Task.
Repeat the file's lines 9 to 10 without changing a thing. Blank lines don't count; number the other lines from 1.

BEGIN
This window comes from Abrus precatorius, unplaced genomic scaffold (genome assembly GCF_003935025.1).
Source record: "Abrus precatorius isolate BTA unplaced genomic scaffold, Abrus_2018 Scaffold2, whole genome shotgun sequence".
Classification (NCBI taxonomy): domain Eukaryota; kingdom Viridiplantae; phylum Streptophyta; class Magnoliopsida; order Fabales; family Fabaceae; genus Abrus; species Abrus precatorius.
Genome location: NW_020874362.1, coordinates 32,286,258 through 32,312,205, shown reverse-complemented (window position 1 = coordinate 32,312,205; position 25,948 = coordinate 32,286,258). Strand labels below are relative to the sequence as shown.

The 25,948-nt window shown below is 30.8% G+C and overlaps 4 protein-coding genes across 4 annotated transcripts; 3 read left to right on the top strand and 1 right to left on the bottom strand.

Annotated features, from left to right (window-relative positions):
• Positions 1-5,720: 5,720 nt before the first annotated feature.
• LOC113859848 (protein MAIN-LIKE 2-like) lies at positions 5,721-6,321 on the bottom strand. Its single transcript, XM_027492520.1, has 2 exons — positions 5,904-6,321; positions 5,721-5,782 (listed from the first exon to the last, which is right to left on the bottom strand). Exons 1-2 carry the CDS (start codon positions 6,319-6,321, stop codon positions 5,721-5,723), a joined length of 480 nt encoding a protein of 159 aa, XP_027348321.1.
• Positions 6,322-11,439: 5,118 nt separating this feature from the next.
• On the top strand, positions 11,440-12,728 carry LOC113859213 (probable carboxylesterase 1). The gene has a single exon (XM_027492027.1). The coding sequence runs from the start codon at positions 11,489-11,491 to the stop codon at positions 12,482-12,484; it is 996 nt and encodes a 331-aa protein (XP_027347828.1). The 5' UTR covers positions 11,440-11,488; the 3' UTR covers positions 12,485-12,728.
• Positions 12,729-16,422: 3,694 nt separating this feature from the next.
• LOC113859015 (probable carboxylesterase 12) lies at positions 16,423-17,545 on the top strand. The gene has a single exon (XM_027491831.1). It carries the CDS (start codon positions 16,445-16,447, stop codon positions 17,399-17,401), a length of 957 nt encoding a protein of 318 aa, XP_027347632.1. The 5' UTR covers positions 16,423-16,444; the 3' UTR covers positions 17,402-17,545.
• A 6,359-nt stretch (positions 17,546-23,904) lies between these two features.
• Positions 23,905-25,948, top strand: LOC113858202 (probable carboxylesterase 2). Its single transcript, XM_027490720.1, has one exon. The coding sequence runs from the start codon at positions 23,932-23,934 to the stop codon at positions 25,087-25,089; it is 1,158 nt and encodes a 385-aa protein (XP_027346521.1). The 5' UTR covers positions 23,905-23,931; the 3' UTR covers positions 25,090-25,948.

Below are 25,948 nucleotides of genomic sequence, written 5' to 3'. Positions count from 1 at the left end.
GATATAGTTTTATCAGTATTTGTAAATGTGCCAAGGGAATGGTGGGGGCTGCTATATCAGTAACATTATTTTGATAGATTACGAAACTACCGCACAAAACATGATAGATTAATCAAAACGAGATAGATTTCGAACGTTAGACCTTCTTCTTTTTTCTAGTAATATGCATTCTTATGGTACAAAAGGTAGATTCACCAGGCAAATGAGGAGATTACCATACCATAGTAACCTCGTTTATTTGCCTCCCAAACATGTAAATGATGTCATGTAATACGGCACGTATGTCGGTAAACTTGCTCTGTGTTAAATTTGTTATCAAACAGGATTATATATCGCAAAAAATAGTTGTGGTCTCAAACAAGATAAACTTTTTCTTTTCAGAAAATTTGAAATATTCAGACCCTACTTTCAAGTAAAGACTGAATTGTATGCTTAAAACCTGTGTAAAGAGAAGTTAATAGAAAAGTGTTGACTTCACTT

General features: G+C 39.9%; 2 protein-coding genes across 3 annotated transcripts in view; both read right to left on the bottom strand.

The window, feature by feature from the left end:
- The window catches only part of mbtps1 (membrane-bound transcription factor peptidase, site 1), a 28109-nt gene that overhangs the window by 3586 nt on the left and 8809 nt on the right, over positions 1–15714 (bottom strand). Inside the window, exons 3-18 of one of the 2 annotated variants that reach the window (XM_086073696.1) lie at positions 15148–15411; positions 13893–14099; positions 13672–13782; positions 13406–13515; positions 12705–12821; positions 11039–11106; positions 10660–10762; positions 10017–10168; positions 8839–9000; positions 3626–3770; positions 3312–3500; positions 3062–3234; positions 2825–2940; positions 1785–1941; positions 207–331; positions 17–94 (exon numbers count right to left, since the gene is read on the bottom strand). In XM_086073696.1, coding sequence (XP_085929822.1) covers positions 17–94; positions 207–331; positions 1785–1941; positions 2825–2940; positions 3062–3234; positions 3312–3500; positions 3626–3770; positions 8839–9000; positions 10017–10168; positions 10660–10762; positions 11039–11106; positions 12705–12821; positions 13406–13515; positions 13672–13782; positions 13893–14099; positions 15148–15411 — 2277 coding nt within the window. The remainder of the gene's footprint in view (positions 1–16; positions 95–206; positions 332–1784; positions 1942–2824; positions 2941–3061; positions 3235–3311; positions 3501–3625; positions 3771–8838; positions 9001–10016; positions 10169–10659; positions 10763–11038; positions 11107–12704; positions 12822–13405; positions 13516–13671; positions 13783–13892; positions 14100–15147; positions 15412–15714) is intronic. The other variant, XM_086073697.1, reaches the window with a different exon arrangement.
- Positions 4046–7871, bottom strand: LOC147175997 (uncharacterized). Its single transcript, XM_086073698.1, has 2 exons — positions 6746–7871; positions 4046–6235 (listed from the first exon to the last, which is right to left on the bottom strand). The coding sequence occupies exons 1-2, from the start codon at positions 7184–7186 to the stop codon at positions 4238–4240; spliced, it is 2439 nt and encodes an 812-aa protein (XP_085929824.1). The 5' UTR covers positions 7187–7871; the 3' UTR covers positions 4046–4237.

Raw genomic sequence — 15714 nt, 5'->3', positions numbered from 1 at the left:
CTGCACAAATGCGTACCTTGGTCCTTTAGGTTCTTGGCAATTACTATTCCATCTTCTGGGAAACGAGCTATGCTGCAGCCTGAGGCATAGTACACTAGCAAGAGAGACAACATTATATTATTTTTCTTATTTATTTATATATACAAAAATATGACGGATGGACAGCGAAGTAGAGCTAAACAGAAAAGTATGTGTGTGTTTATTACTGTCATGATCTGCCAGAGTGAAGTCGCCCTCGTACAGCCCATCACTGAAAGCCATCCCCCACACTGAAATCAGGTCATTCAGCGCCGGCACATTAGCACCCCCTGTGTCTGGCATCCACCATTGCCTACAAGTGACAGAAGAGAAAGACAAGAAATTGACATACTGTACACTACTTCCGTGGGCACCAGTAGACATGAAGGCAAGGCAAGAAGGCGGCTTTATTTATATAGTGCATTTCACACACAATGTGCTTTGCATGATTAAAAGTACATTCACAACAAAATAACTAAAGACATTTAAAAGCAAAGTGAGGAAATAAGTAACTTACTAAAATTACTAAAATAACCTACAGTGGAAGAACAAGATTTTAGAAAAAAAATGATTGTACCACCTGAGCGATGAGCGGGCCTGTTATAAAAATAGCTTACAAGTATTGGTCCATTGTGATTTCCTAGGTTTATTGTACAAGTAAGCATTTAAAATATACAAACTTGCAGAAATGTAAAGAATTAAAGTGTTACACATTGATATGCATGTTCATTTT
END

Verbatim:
• Positions 6,322-11,439: 5,118 nt separating this feature from the next.
• On the top strand, positions 11,440-12,728 carry LOC113859213 (probable carboxylesterase 1). The gene has a single exon (XM_027492027.1). The coding sequence runs from the start codon at positions 11,489-11,491 to the stop codon at positions 12,482-12,484; it is 996 nt and encodes a 331-aa protein (XP_027347828.1). The 5' UTR covers positions 11,440-11,488; the 3' UTR covers positions 12,485-12,728.